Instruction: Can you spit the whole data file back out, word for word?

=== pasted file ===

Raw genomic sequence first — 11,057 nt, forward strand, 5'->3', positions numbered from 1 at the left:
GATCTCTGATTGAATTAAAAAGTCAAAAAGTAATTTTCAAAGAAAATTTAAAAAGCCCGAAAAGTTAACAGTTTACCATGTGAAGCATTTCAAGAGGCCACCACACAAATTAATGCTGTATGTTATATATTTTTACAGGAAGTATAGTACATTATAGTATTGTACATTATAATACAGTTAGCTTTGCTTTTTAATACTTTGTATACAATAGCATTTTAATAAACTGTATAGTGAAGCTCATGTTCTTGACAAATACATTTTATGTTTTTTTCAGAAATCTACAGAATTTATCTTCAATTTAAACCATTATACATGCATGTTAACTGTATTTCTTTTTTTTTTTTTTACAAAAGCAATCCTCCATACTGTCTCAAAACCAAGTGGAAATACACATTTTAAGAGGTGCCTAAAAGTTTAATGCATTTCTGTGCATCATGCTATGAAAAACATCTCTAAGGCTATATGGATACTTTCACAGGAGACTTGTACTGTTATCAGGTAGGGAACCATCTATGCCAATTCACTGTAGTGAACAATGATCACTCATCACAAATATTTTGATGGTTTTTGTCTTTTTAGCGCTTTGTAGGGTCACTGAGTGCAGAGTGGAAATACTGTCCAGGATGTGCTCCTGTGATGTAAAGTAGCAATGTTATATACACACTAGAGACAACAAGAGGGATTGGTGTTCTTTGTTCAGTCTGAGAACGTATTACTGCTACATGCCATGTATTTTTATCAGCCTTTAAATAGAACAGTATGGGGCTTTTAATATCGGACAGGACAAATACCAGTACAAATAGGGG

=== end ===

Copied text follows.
Raw genomic sequence first — 11,057 nt, forward strand, 5'->3', positions numbered from 1 at the left:
GATCTCTGATTGAATTAAAAAGTCAAAAAGTAATTTTCAAAGAAAATTTAAAAAGCCCGAAAAGTTAACAGTTTACCATGTGAAGCATTTCAAGAGGCCACCACACAAATTAATGCTGTATGTTATATATTTTTACAGGAAGTATAGTACATTATAGTATTGTACATTATAATACAGTTAGCTTTGCTTTTTAATACTTTGTATACAATAGCATTTTAATAAACTGTATAGTGAAGCTCATGTTCTTGACAAATACATTTTATGTTTTTTTCAGAAATCTACAGAATTTATCTTCAATTTAAACCATTATACATGCATGTTAACTGTATTTCTTTTTTTTTTTTTTACAAAAGCAATCCTCCATACTGTCTCAAAACCAAGTGGAAATACACATTTTAAGAGGTGCCTAAAAGTTTAATGCATTTCTGTGCATCATGCTATGAAAAACATCTCTAAGGCTATATGGATACTTTCACAGGAGACTTGTACTGTTATCAGGTAGGGAACCATCTATGCCAATTCACTGTAGTGAACAATGATCACTCATCACAAATATTTTGATGGTTTTTGTCTTTTTAGCGCTTTGTAGGGTCACTGAGTGCAGAGTGGAAATACTGTCCAGGATGTGCTCCTGTGATGTAAAGTAGCAATGTTATATACACACTAGAGACAACAAGAGGGATTGGTGTTCTTTGTTCAGTCTGAGAACGTATTACTGCTACATGCCATGTATTTTTATCAGCCTTTAAATAGAACAGTATGGGGCTTTTAATATCGGACAGGACAAATACCAGTACAAATAGGGG